Babe I’m Gonna Leave You – original: Joan Baez cover: Led Zeppelin


Guess that I really do love gay bands.

Jul 24

Man Candy on Tuesday

The fine folks over at AfterElton.com have published their list of the Hottest 100 guys based on a poll of only gay and bi guys. Funny how this list doesn’t really match up with People Magazine’s list much at all.

I’d like to direct your attention to:

Number 11
Christian Bale

Number 16
Mario Lopez

Number 18
Ian Somerhalder

Number 26
Wentworth Miller

Number 27
Tom Welling


Jul 22

There’s Gotta Be Mascara in Heaven

Tammy Faye Bakker MessnerI’m sure you’ve heard the news by now that Tammy Faye (Bakker) Messner passed away on Friday. She was on Larry King on Thursday, and within a few hours after the interview she died. The media wasn’t alerted, instead the family chose to let Larry break the news on Saturday.

A couple of people have asked me why gay people love Tammy. As you know I speak for all gay people; I am often consulted on major gay issues, such as the “evolution” of language as it relates to homosexuality and discrimination.*

Tammy Faye Bakker MessnerHere’s my explanation: First, it’s the hair and makeup. While many people in my age group may argue and say that the definitive 80’s look was embodied by either the band “Flock of Seagulls,” “Duran Duran,” or the guys from “Miami Vice,” I would say they are all wrong. Nothing holds a candle to the teased bird’s nest of red-highlighted blonde hair piled on top of the entire Max Factor explosion that was going on in the general eye, cheeks, and lips area of her face, and always the pant suits with shoulder pads and fur, lots of fur.

There was something transfixing about watching the floods of black mascara streaming down the crying face of Tammy Faye. She was always crying, whether from the sheer joy of feeling her God’s love, the thought of all the money the PTL Club was raking in during its heyday, or whether from the embarrassment of her husband’s sex and financial scandals.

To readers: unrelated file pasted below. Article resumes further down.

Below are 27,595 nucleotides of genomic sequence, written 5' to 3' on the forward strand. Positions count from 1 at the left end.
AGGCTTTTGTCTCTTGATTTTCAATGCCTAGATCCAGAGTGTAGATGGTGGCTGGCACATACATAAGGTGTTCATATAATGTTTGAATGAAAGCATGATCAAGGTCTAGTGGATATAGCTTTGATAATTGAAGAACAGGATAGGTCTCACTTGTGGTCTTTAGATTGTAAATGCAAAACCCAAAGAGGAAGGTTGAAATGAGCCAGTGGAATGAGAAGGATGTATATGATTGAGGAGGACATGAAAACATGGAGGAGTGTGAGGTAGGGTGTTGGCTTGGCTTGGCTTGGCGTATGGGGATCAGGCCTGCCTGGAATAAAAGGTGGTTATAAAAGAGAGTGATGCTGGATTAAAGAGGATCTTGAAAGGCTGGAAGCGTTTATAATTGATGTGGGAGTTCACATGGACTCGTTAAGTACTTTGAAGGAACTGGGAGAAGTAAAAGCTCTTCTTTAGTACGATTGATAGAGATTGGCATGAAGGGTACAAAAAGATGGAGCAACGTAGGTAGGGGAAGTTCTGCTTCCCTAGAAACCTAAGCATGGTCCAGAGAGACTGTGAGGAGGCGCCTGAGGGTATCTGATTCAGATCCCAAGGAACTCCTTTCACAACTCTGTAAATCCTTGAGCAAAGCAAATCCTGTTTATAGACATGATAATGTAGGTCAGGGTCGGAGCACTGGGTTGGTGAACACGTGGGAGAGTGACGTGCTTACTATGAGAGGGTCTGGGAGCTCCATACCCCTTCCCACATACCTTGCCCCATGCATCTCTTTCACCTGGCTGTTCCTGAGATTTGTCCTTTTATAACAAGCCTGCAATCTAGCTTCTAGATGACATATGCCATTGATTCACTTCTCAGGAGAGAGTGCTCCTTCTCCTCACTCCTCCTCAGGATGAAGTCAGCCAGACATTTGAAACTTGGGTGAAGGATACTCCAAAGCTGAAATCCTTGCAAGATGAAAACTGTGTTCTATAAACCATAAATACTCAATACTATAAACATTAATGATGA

Through it all, though I’m sure it was offered, she passed on water-proof mascara. The raccoon look was her trademark, and she wasn’t about to disappoint the legions of drag queens who adopted her “the-higher-the-hair-the-closer-to-God” persona.

Second, Tammy Faye was the first, and dare I say most genuine, public Christian-faith celebrity/figure to embrace homosexuals and treat them as human beings. When the AIDS crisis came to light in the early 80’s, while other evangelists were using the disease as an example of God’s wrath on the wicked, Tammy offered them support and a shoulder. She interviewed AIDS patients on PTL Club broadcasts.** She called upon her fellow Christians to volunteer and show compassion for the afflicted. She implored them to follow Christ’s teachings and cast no judgment.***

The gay community in return began to trust her, and historically gays are very loyal. I was a pre-teen during the height of the AIDS crisis, but even I knew of Tammy and her teachings that were radically different from other evangelists that seemed to be on every station. I didn’t really grasp the concept of homosexuality. I understood that there was a mystery disease out there that made men look gaunt and skeletal, with wounds on their faces and thin hair. I also understood that most people seemed to think these guys got what they deserved.

Not Tammy.

After all the dramas and scandals, the gay community supported Tammy in return. She recently said this on Larry King: